Residency often coincides with the time when many young physicians would like to start families, but undertaking these two life events simultaneously can be daunting. A third-year family medicine resident with three young children recently shared her tips for making it work with minimal stress.

When Chelsea Slade, MD, and her husband began talking about having kids, she was in medical school and he was in law school, and they decided it would be best to hold off on starting a family until after her residency. But as his third year of law school progressed with no job offer, their plans shifted. He agreed to stay home so they could start a family right away.

Third year resident with her family

“We got pregnant and then a couple weeks later, he got a job offer,” Dr. Slade said. “But we were then able to work things out with my parents, so for about nine months we lived with them. They helped take care of the baby when I went back to school, and it all went really well.”

And when Dr. Slade started her residency, at McKay-Dee Family Medicine Residency at Intermountain Healthcare, in Ogden, Utah, her husband was able to work from home, so they decided to have another child, who was delivered at the end of Dr. Slade’s intern year. That too went well, and they soon decided to have their third, who arrived eight weeks ago, at the start of Dr. Slade’s third year of residency.

“Each time, we thought it would work out if we had a kid sometime in the next 18 months, and then we got pregnant right away,” Dr. Slade said, “which was great, but at the same time it was kind of surprising.”

Despite the surprises, they were able to continue building their family and their careers because they had considered what it would take from the start. Dr. Slade shared their game plan, as well as advice for taking the stress and guesswork out of starting a family and maintaining a happy marriage during residency.

Plan well 

This includes communicating your plans. “We made sure we were using good contraception until we were ready to have a kid,” Dr. Slade said. “And we also planned how we would work it out logistically—really being conscious of when we were ready to start our family. That said, a lot of pregnancies don’t come when they are wanted, or take unexpected turns, so we were ready to be flexible too.

“We communicated our wishes to my medical school advisors and, later, to my residency coordinator—keeping them updated when I did become pregnant or if there were other developments—just so we could work the logistics out as easily as possible.”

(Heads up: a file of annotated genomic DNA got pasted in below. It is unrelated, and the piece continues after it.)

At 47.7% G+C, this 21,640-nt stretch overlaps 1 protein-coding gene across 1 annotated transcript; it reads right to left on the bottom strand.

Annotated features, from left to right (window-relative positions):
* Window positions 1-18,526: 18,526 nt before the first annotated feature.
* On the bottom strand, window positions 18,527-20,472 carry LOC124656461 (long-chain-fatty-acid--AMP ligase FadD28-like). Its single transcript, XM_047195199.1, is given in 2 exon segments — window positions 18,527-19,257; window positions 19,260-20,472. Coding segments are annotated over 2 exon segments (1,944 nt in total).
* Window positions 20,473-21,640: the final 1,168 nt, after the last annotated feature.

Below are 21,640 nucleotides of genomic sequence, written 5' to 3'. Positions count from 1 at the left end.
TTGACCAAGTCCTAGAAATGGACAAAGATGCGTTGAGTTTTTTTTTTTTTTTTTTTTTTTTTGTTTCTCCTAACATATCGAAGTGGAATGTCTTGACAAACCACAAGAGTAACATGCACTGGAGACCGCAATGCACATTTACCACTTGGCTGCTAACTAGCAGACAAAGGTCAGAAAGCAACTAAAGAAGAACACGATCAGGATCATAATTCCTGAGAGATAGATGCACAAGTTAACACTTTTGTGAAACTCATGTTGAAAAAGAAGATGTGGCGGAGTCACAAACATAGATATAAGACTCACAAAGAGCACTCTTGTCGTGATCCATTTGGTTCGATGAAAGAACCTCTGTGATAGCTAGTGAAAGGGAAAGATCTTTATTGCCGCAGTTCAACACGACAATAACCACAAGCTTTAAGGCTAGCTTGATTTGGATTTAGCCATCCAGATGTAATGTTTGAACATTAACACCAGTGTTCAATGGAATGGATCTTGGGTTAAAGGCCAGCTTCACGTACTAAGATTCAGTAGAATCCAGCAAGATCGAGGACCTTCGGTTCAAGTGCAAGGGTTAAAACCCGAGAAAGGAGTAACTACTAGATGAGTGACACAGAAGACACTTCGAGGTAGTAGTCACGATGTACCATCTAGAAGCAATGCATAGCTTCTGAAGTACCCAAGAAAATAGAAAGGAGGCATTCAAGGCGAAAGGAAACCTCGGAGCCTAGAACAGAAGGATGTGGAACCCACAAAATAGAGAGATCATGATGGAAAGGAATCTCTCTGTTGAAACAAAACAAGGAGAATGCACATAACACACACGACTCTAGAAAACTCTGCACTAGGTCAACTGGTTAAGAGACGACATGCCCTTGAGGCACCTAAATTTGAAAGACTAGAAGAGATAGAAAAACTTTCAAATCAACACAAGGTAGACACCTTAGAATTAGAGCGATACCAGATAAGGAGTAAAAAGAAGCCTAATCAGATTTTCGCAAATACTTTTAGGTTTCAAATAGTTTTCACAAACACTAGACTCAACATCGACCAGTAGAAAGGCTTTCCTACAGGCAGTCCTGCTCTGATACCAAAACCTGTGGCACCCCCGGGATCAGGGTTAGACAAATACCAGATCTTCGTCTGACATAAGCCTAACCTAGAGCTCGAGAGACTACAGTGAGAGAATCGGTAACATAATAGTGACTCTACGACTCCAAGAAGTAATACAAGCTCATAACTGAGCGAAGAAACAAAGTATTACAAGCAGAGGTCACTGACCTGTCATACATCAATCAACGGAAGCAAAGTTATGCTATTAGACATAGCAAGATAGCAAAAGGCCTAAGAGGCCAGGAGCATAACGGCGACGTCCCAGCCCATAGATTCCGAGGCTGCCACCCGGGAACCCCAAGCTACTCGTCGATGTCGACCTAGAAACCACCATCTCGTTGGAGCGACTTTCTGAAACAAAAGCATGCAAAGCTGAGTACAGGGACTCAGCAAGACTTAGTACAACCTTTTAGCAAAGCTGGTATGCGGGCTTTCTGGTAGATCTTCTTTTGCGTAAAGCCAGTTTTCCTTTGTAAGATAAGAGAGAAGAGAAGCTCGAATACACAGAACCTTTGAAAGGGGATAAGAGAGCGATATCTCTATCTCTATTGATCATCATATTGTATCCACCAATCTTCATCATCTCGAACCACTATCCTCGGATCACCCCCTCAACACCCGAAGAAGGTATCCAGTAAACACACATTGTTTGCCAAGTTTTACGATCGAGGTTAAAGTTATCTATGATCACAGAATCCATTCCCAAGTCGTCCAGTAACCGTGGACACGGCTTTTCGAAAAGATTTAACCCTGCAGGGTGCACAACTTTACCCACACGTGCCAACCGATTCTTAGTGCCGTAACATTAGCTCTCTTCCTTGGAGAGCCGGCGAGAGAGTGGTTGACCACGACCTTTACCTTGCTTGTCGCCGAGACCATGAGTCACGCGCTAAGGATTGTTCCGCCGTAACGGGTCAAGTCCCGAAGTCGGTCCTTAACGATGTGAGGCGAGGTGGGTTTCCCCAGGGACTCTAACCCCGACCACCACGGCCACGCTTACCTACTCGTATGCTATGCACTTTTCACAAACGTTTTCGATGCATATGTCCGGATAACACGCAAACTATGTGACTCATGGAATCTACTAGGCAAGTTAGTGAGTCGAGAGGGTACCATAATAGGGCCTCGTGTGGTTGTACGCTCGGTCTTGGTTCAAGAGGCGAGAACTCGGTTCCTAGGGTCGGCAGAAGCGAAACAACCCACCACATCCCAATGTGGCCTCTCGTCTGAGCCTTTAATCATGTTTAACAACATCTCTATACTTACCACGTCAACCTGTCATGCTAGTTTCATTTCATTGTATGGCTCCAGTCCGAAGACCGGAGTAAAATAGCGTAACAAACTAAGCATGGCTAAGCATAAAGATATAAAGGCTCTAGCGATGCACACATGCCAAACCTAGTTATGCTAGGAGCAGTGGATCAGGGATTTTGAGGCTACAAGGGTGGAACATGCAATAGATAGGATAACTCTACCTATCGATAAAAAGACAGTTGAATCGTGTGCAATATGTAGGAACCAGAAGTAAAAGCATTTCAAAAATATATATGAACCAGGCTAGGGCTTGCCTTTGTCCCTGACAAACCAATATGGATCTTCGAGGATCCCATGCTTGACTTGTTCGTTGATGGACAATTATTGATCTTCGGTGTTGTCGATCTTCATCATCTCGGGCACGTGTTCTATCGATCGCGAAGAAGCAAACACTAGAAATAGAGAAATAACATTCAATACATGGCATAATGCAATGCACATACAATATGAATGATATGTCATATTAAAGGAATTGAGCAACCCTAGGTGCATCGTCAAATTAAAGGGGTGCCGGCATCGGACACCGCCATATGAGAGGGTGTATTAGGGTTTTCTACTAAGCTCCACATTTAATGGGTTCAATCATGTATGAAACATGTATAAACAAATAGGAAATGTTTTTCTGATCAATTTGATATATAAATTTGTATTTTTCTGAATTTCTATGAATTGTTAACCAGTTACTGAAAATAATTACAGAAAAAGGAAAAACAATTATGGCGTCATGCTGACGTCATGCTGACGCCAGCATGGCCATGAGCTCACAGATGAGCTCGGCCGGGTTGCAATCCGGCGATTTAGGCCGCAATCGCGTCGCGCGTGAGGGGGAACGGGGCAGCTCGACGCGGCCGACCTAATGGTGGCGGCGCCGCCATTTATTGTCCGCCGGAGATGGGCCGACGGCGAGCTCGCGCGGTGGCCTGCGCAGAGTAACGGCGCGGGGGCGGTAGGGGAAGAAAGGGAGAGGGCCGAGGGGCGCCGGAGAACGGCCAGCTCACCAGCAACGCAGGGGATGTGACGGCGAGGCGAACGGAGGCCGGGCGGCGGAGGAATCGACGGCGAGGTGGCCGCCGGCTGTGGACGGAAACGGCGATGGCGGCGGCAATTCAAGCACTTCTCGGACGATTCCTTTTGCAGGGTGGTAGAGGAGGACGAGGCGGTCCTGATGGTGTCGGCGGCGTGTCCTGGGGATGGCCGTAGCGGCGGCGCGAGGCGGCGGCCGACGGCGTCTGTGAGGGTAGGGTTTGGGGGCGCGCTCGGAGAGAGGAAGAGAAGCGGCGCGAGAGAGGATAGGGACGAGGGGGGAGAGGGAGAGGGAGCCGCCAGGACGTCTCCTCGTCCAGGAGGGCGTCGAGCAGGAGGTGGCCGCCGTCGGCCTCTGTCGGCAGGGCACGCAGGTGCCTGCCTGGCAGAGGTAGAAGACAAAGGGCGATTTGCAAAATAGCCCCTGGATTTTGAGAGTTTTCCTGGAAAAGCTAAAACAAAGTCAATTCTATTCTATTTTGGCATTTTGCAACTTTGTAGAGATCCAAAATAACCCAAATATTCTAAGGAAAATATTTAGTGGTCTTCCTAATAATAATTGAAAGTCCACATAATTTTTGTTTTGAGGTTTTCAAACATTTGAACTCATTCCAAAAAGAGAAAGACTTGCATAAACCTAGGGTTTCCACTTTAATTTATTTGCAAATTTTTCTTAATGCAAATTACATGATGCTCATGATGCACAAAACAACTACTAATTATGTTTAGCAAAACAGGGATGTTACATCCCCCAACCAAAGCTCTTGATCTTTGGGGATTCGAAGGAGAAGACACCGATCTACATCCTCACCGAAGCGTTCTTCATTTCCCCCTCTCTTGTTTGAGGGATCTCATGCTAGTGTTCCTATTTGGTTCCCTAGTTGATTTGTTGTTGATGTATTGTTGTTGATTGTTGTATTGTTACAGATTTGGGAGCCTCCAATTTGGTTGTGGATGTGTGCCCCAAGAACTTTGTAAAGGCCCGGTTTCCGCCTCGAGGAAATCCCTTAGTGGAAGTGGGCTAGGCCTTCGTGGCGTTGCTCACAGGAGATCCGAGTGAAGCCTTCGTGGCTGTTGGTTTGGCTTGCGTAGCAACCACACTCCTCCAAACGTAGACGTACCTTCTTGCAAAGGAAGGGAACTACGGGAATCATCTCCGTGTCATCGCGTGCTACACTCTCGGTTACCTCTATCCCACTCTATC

Make sure important things are taken care of ahead of time

It will provide immediate peace of mind. “We made sure our health insurance, our finances, our rainy-day fund, my short-term disability and my FMLA paperwork were all in order,” she said. “So if we ran into a major complication in a pregnancy or otherwise, we wouldn’t be stressed about the financial side of things.”

Go on dates regularly

Couples need to make and keep time to themselves. “We still go out on real dates where we’re by ourselves several times a month,” she said. “That’s been really important, because it’s easy to fall into the rut of just child care and work and not really nurturing your own marriage.”

Take the initiative

Don’t worry about whose turn it is. “At home, it’s easy to pretend I don’t smell a poopy diaper and just wait for my husband to notice it and take care of it, but that leads to resentment towards one another and tensions,” Dr. Slade said. “So it’s better, when you notice something needs be done, to just do it. It leads to a happier home and a happier marriage.”

Keep things light and in perspective

You don’t need extra stress. “Sometimes one of our parents will come stay with us, and our parenting philosophies don’t always totally mesh,” she said. “So I have to step back and think, ‘Okay, if someone gives my daughter a couple extra cookies after dinner, is that going to affect her negatively ten years from now? No, probably not. That’s fine. I can let it go.’”

Dr. Slade’s family’s plans extend well beyond her residency too.

“I’m planning on taking a position as a hospitalist, which is a little unconventional for family medicine, and working part time,” Dr. Slade said. “My husband is going to expand his legal practice and work part time to full time. We’d like to have more kids. And we’d like to move up somewhere we can have a little more land and start a family farm. We really like it here.”

Additional insights for physician families

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